For Souliotis and Pride, Prep for Home-Opening Weekend Begins Today

by NWHL Media

By Dan Rice

The Boston Pride may have won a tough season opener on the road Saturday against a gritty Riveters squad, but the focus has immediately turned to Boston’s home-opening games against Buffalo this Saturday and Sunday. [TICKETS]

Moments after the win in New Jersey, Boston head coach Paul Mara told the Pride in the locker room that Monday night’s practice would be the time to make immediate corrections in order to beat the Beauts. “We got the two points today against a team that battled hard, and two points on the road is always a good thing,” Mara told the team. “But we can be better, and we will put in the work to get better.”

The message resonated with Pride defender Mallory Souliotis, who takes her craft very seriously as a key member of Boston’s NWHL team, and as a coach and mentor to young players.

“Coach Mara always emphasizes getting better, focusing on the next game,” said Souliotis, who is in her second full season with the club. “We will review anything from the Riveters’ game that we found we could do better and make sure we are all on the same page before these home games against Buffalo.”

Souliotis, who was selected eighth overall by Boston in the 2017 NWHL Draft while playing at Yale, says every Pride practice is a combination of chalk talk, fundamentals, conditioning, and joy.

“During the week before games we focus a lot on special teams,” she said. “The coaches emphasize the importance of special teams, so we work on those at almost every practice. We also love our mini-games. We love competing against one another – battling hard, pushing each other, and having a bit of fun.”

But it’s clear the Pride are in serious pursuit of the Isobel Cup. After winning the first Cup in 2016, they haven’t been to the Final since the NWHL’s second season, and as far as Souliotis is concerned, that’s way too long. Each of their last two seasons ended with a semifinal loss to the Beauts.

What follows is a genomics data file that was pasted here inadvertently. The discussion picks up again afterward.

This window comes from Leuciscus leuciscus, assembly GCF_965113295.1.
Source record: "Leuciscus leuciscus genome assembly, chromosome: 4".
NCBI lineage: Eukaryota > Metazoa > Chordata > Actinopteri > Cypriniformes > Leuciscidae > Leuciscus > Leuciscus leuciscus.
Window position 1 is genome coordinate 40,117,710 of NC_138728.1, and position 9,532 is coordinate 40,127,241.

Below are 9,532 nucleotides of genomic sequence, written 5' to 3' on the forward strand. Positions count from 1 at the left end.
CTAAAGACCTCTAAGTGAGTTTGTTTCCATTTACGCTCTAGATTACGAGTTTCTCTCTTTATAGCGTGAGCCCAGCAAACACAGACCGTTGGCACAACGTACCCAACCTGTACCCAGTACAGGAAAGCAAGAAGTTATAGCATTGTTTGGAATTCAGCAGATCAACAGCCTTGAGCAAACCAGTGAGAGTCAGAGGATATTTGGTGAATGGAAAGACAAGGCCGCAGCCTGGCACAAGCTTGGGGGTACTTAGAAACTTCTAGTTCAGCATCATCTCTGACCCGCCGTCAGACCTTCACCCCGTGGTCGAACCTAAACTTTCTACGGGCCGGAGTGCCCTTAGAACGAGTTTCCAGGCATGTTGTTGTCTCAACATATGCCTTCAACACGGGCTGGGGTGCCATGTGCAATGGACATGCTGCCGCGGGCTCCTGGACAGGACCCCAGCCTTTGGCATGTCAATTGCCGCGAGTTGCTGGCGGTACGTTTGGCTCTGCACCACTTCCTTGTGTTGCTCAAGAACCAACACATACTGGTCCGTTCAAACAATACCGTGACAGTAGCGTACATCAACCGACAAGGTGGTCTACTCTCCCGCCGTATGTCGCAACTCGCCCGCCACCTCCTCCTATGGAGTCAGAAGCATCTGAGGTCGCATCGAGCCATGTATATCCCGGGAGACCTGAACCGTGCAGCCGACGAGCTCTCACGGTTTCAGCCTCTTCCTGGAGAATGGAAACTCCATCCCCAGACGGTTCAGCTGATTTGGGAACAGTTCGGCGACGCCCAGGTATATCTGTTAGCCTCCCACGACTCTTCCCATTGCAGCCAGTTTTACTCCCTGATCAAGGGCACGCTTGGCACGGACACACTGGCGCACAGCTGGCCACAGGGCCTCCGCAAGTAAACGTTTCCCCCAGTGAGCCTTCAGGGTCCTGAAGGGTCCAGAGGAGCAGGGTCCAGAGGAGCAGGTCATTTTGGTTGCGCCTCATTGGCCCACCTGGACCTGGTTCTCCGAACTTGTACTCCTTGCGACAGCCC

“The overall goal is to bring Isobel back to Boston, but there are a lot of games this year and I’m pretty excited that the NWHL increased the amount of games from 16 to 24,” said the 22-year-old Souliotis. “That’s more chances to work towards that goal of being a championship team.”

The Yale grad is one of seven returning players that played for the Pride last season and whether or not that gives them a slight advantage over some of the other teams early on remains to be seen. “Our team will have some chemistry, but it’s not something you can bank on or assume that another team might not have that,” she said, sounding like a wise and savvy veteran. “Minnesota has a lot of returning players, as well as a lot of girls who played at the University of Minnesota. All five teams in the NWHL have a lot of great players. Even though I’m not sure what to expect I do know that we’re going to work hard and do everything we can to win Isobel.”

The Acton, Massachusetts native kept busy this offseason in a variety of ways.

“I worked out a lot off-ice, building my strength and continuing to improve my quickness and agility to help me with my foot speed,” said Souliotis. “When I work out off the ice I like to do a lot of lateral work because that really mimics your stride, so I do a lot of one-leg workouts. One-leg squats, working on my explosiveness, stuff like that is really beneficial.”

Besides the Cup, there’s another goal that might be considered 1-B. “Scoring my first pro goal was a really fantastic moment for me, but I was also sad because none of my family was there,” she revealed. “They’ve actually never seen me score in the NWHL because I’ve only scored at away games! That’s something I’m working on this year.”

Three Final Qs

We asked Souliotis a hat trick of questions after the Pride’s victory in New Jersey

How has playing in the NWHL and with the Pride changed your game since Yale?

"I have definitely become a better player since joining the NWHL. The pace is a bit faster and girls are stronger, so it has forced me to step up my game and play quicker. The game is also a bit more physical than in college, so adapting to that was tough at first, but I have learned to use my body more effectively. Especially since I am on the smaller side for a defenseman, it's that much more important to play big and fast."

It’s only recently since Miles Arnone purchased the Pride, but have you seen any changes around the club yet?
"Absolutely! Miles and his team have been great. Miles has been open to our suggestions and helping us get what we need. He's been very communicative with our staff and helping us pick up some extra ice time, as well as working on some arrangements for our trips to Buffalo. We discussed partnering with some gyms and a recovery studio to help our overall performance. There are a lot of ideas on the table, and I think Miles and [Pride President] Hayley Moore are working on getting that organized for us."

Now that the home opener is near, is the anticipation level high?
"I am so excited for our home opener back at Warrior. The fans have always been great and I can't wait to see the energy they bring this season. Since I grew up in Boston, I know a lot of family, friends and even some of my co-workers (who have recently started following the Pride) will be there, so I am sure it will be an awesome atmosphere. All the fans are in for a real treat this season and I cannot wait to see everybody there this Saturday and Sunday!"


The Pride have sold out every home game in 2019 and they’ll look to continue that trend when they host Buffalo for a weekend series on Oct. 12 and 13 at Warrior Ice Arena. Tickets are available now at